Why Was the Damage So Great in LA?

From a professor of geography at LSU: Suburban Sprawl and Poor Preparation Worsened Flood Damage in LA

* * * based on my experience studying risk and resilience in this region, I see parallels between the damage of current flooding and the damage caused by Katrina. In both cases, human decisions magnified the consequences of extreme natural events. Planning and permitting enabled development in areas that had experienced repeat floods, and agencies had failed to complete projects designed to mitigate flood damage before the storms hit.

Posted in Lousiana Floods (2016) | 3 Comments

The Role of Government in Rebuilding After Disaster

From the Huffington Post, the perspective of a scientist from Columbia Univ.: The Role of government in Rebuilding After Disasters.

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A Fundamental Dilemma

As Louisiana floods rage, Republicans are blocking modest climate action. If a common sense proposal for federal agencies to consider climate change in their decisions on the environment is shot down, what hope is there?

If we needed a reminder of the importance of taking climate change seriously, the floods in Louisiana are providing a big one on a daily basis. When it comes to the big environmental issues, our country’s polarization is historically unusual, and it’s already gone way too far. That’s why the latest fight to break out in Washington over climate issues needs more attention.

Posted in Climate Change, Lousiana Floods (2016) | 3 Comments

Looking for Federal Funds for LA

As I noted in an earlier posting, serious problems will surface in LA when the reality of no  insurance for many of the estimated 60,000 homes damaged is fully realized.

See: Louisiana residents without flood insurance face uncertainty.  Some details:

In Louisiana, an estimated 42 percent of homes in high-risk areas have flood insurance, according to FEMA. Only 12.5 percent of homeowners in low and moderate-risk zones do.

Many of the areas hit hard by record rainfall last week were not considered at high risk for flooding.

Those residents without flood insurance are eligible for up to $33,000 in FEMA individual disaster assistance funds, although most will likely receive less than that, based on payments following other major disasters.

After Hurricane Katrina in 2005, FEMA paid $6.6 billion to approximately 1.07 million households and individuals in Louisiana, Mississippi and Alabama, an average of just over $6,000 per grant, according to agency figures. Superstorm Sandy in 2012 produced an average payout of under $8,000 for about 180,000 residents of New York and New Jersey.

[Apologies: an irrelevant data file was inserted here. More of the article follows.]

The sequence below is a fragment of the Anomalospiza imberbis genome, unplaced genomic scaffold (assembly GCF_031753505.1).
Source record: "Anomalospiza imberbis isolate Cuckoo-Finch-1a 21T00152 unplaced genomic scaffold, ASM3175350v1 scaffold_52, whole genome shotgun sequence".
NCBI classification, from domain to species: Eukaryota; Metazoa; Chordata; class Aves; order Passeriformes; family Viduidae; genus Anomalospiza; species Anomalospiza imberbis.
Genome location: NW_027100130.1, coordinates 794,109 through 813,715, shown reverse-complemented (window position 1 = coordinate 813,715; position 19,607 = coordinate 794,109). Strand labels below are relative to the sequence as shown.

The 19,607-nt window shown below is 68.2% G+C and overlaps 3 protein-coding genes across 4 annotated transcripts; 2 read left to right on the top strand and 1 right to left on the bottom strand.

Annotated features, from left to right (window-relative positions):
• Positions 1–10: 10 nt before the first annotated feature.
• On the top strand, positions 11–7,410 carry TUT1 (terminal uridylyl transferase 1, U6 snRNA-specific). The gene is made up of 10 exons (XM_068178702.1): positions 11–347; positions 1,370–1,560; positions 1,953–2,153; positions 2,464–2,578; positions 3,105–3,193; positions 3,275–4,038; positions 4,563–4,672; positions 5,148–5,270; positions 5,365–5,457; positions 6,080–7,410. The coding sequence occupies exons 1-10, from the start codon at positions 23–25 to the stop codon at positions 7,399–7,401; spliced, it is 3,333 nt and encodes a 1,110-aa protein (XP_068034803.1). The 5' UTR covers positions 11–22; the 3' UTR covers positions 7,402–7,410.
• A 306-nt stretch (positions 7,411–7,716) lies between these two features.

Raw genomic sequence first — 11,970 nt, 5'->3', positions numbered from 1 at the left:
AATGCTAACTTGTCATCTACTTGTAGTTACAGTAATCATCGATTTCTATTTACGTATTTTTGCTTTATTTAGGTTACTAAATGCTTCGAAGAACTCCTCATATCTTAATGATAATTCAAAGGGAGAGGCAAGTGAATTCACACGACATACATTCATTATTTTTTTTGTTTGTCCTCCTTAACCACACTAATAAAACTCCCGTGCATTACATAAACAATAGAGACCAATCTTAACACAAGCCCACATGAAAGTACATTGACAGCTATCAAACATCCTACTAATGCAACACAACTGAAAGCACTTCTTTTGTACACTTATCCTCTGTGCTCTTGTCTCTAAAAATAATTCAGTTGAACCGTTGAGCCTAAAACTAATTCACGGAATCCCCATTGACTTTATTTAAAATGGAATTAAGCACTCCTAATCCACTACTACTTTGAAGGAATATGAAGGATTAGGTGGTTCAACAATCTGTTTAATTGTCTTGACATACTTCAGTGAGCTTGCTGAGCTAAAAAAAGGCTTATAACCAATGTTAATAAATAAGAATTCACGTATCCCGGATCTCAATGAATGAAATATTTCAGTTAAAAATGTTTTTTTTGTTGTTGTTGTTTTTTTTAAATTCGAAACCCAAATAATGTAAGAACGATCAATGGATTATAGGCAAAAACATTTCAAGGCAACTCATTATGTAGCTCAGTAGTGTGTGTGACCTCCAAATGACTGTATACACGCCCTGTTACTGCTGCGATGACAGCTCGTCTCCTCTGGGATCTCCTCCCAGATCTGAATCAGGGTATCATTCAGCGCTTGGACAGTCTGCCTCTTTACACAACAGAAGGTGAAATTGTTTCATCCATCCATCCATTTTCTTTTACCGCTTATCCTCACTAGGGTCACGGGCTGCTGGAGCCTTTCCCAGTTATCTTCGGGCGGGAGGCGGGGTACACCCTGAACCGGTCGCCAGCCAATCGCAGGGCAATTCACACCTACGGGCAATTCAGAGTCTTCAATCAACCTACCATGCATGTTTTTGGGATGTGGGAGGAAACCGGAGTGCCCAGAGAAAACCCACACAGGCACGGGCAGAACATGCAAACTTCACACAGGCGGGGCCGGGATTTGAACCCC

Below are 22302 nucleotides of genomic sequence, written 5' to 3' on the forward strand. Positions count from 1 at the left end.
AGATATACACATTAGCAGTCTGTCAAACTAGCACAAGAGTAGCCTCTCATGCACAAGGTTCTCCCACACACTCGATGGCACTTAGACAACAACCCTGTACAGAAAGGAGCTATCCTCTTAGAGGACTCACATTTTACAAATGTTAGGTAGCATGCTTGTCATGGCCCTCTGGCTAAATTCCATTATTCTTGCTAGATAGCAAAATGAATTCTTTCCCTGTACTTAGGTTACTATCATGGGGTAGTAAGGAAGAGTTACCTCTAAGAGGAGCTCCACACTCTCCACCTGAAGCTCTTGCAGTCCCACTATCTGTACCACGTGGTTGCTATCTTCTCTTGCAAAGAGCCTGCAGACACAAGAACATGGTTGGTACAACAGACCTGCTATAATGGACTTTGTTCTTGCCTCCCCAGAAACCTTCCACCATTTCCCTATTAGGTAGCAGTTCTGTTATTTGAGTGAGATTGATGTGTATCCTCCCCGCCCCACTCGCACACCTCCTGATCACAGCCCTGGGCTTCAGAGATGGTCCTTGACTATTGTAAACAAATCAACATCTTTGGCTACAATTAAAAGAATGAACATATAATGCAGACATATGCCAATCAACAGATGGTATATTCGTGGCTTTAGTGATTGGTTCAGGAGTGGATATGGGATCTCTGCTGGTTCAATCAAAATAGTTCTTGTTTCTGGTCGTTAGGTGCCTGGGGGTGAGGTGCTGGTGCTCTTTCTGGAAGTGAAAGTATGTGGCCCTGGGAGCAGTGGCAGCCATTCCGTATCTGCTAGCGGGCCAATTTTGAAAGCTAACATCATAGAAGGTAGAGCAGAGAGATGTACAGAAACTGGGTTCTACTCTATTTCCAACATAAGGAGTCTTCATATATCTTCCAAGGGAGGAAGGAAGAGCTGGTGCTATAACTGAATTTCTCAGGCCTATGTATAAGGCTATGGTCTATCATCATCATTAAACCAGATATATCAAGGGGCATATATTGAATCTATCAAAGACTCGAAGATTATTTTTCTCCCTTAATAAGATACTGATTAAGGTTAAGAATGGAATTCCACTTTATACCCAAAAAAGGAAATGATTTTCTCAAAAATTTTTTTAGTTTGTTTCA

NOTE: See comments from Ed Thomas, President of Natural Hazards Mitigation Association.

Posted in Lousiana Floods (2016) | 1 Comment

Book on the History of Emergency Management in the U.S.

A word from our sponsor – the Diva is editor of this book

Just in time for the fall semester, this popular text book has just been marked down. See:    Emergency Management; the American Experience, 1900-2010. Details about the table of contents, authors, and contents can be seen on the publisher’s websiteIf you go to either Amazon or Barnes and Noble and then to DisasterBookstore.com, you will see the lowest price for the book presently.

And  for those of you who want to know the origins and history of FEMA, this book tells all!

 

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Free Mapping Services from ESRI

Here is a nice gesture from a corporation to communities experiencing a disaster. See: ESRI offers free aid to agencies battling disasters.

GIS vendor Esri says it will offer free help to agencies dealing with a major disaster — whether or not that organization is an Esri customer. The company is currently providing help to governments coping with flooding in Louisiana and wildfires in California.

“Esri’s Disaster Response Program provides software support, data support, and consulting/technical support for active disasters,” Russ Johnson, director, global director for emergency response at Esri said in an emailed statement

That can include creating real-time maps with road-closing and evacuation-route information, mapping affected areas and available relief supplies, and incorporating social media posts from disaster areas with useful on-the-ground information.

Anyone at a government or non-profit agency dealing with a disaster such as fire, flood, hurricane or earthquake can request help at the Esri website.

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Planning for Large Scale Disasters and Displacement

As I watch the news accounts of the LA floods — with about 60,000 homes damaged to some extent and most owners with no flood insurance — I cannot help but think that our current federal response system and the National Flood Insurance Program are not adequate for the larger and more complex disasters the U.S. is experiencing. Whether or not these events are caused by climate change, the point is we need to think bigger and better about disasters. Also, I predict that FEMA is going to take a lot of abuse that it does not deserve, because of the limitations of its enabling legislation.

From the Wash. Post on August 19th: As People Flee Disasters Is This What Climate Change Looks Like? One quote from the article:

This is merely a foretaste of what will happen in the decades to come on a much more massive scale,” said Michael Gerrard, who directs the Sabin Center for Climate Change Law at Columbia University. “Few places have undertaken serious planning that ultimately there’s going to have to be, and I’m talking about decades, large-scale movement inland in many coastal areas.”

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